Discovery post-production: Union on Pistol (Disney+) | New

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VFX House Union has revealed the work that has gone into over 600 VFX shots for Pistol, Danny Boyle’s adaptation of Sex Pistols guitarist Steve Jones’ autobiography, Lonely Boy: Tales from a Sex Pistol.

Available on Disney+ in the UK, the six-part miniseries tells the story of the group’s formation in 1975 and the chaotic years leading up to the death of Sid Vicious from a heroin overdose in 1979. The show features starred Toby Wallace as Steve Jones, Anson Boon as Johnny Rotten, Louis Partridge as Sid Vicious, Jacob Slater as Paul Cook, and Maisie Williams as Jordan. Canon Europe said Broadcast technology how the series attempted to capture the feeling of the times with its filming techniques here.

Union co-founder and senior visual effects supervisor Adam Gascoyne had worked with Boyle on a number of projects in the past, including Slumdog Millionaire, T2 Trainspotting and the London 2012 Olympics Opening Ceremony. , and was once again on board to recreate grimy 1970s London and “spit showers” in a Covid-friendly way.

Union’s main goal as sole supplier to the project was to make everything look like London in the late 70s, a goal that is becoming increasingly difficult as gentrification spreads across the town. “It’s really hard to find parts of London that work for the period and don’t require a huge amount of VFX work,” Gascoyne said. “We worked closely with the art department, locations and Danny himself to find areas we could use. We found pockets of old London and used them to film, then erased the modern world as much as we could. The Union team worked on extensive environmental cleanups, removing contemporary marks and objects, while adding dirt, scruffs, and other vintage-era signifiers. 70s.

Preparatory work for Pistol began in August 2020 and the team worked until May 2022, with filming taking place during the Covid lockdowns across London as well as parts of Whitby and other parts of Yorkshire, as well than Dover and Deal in Kent.

Gascoyne explained: “It added all kinds of challenges to recreate the gigs with big sweaty crowds in closed venues – we were able to step in and make the crowds bigger at some of the gigs. We also had the challenge of recreating the spitting rains experienced at late 70s punk gigs. Obviously, in a Covid-riddled world, there was no real spitting allowed, so platforms SFX and CGI gob forms were developed.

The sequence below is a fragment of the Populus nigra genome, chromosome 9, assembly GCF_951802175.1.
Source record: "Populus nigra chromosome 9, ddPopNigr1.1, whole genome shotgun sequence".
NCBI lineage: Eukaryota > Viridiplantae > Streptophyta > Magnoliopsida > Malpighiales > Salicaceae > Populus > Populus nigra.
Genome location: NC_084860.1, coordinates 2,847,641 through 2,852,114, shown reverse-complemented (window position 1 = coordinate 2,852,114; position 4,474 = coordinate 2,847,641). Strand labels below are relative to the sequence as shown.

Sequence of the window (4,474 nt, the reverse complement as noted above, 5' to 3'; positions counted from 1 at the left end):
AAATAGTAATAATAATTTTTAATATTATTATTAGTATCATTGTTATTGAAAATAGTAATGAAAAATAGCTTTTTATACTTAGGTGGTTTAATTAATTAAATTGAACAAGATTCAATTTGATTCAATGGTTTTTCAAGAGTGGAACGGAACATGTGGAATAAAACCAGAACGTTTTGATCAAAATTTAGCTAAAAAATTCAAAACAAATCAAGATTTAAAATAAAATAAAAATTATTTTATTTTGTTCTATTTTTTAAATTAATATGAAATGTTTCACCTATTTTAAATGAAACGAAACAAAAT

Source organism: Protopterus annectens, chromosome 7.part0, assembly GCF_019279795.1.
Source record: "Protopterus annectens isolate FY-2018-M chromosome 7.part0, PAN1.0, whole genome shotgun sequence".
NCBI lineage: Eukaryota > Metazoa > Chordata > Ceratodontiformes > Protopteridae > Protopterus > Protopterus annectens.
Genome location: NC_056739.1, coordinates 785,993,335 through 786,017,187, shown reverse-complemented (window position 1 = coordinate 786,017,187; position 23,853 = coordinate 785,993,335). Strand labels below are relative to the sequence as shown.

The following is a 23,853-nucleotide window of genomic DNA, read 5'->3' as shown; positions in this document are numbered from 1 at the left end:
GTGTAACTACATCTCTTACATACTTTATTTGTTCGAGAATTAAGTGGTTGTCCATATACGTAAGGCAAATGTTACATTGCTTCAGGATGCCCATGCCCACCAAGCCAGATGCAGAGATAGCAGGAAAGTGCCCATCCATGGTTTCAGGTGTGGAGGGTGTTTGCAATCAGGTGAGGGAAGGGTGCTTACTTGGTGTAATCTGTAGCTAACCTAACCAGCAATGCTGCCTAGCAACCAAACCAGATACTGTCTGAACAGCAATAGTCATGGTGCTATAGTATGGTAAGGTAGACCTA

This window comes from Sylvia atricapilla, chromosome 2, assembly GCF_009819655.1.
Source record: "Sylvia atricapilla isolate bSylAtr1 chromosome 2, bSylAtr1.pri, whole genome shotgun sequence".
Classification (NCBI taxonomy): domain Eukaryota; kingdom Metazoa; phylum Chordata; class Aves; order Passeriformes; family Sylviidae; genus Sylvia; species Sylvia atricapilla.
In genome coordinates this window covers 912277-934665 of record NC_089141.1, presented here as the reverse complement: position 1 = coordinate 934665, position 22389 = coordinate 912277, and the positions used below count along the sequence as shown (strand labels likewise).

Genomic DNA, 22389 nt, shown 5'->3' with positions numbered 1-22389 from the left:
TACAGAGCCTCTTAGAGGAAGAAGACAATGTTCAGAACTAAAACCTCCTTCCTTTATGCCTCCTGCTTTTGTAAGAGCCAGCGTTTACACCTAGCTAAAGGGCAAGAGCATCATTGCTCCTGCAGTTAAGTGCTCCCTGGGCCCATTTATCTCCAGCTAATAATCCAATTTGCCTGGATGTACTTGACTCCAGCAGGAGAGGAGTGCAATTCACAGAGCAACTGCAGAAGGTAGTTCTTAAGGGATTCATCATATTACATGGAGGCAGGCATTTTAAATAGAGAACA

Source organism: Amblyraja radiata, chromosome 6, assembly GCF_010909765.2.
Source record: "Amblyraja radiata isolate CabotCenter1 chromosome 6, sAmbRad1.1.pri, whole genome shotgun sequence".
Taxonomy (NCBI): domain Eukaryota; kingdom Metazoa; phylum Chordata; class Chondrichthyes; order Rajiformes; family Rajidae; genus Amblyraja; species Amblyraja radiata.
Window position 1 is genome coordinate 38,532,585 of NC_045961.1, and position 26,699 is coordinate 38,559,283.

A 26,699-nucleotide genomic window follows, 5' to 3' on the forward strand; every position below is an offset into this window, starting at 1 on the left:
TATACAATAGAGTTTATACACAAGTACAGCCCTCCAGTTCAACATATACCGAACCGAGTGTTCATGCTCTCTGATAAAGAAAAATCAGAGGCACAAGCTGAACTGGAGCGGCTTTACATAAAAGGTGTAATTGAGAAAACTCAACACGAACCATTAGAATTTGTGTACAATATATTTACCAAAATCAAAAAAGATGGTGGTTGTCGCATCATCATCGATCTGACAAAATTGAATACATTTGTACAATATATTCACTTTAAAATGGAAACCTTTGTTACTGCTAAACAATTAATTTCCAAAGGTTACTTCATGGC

A VFX team consisting of Gascoyne and appearance supervisor Jake Green was present almost every day of filming.

While in London, the team was able to tour the legendary 100 Club, where the Sex Pistols played several times. “It really added to the authenticity of the project. I don’t think he’s been decorated since they played there,” Gascoyne revealed. They also did a two-week shoot in Texas with a small crew crammed into an old ’70s tour bus.

The seamless blend of original stock footage with shot footage was important on this show, and Union developed a few looks and film transitions throughout the piece to help with that. Additionally, trains have been added to many shots so there’s always something moving to help keep things on track to help with the pacing.

The “Sex” punk clothing store owned by Vivienne Westwood and Malcolm McLaren was a key location that needed to be digitally recreated. Union produced a matte CG painting of Kings Road around the store, and the interiors were shot on a soundstage with a gray screen outside the windows. All of the scenes that took place inside the band members’ apartments were also shot on a soundstage with the window views added later in post.

The series finale depicting the Pistols’ infamous last UK gig at Ivanhoe’s in Huddersfield was created in collaboration with ScanLAB, a creative practice specializing in using ultra-high density point clouds to create digital replicas of buildings, objects and events.

To create this shot, LiDAR scans of multiple external and internal filming locations had to be combined into a single seamless scene. This involved integrating the exterior of Ivanhoe’s, scanned during filming at Deal, into the interior, a nightclub in New Cross. The band and 100 other cast members were then volumetrically captured on blue screen using ScanLAB’s custom point cloud capture platform and positioned virtually in the scene.

Union provided ScanLAB with camera movement created as part of their preview process to help them plan their on-set data collection. “Using their data, we could create a CG camera to render the LiDAR so it could be mixed with the plate,” Gascoyne said. “Following collective discussion and testing, we agreed on a method by which they could render in the required layers, providing us with data channels to combine with the action plate live.”

In total, more than 20TB of data was captured during filming. The final scene was rendered using ScanLAB’s point cloud engine and handed over to Union for quality and final VFX layers, which included adding fireworks and snow to create the final shot.

Working with director Danny Boyle and cinematographer Anthony Dod Mantle also brought many challenges. Gascoyne revealed, “The kind of camera movement, filters and sheer number of cameras they use all pose some interesting hurdles, but that’s why their films look and feel so edgy and completely original. . We embraced the chaos, and while that made shooting harder at times, the end result is a truly original look and feel for the show. There was a gig where we had over 35 cameras rolling at one time.

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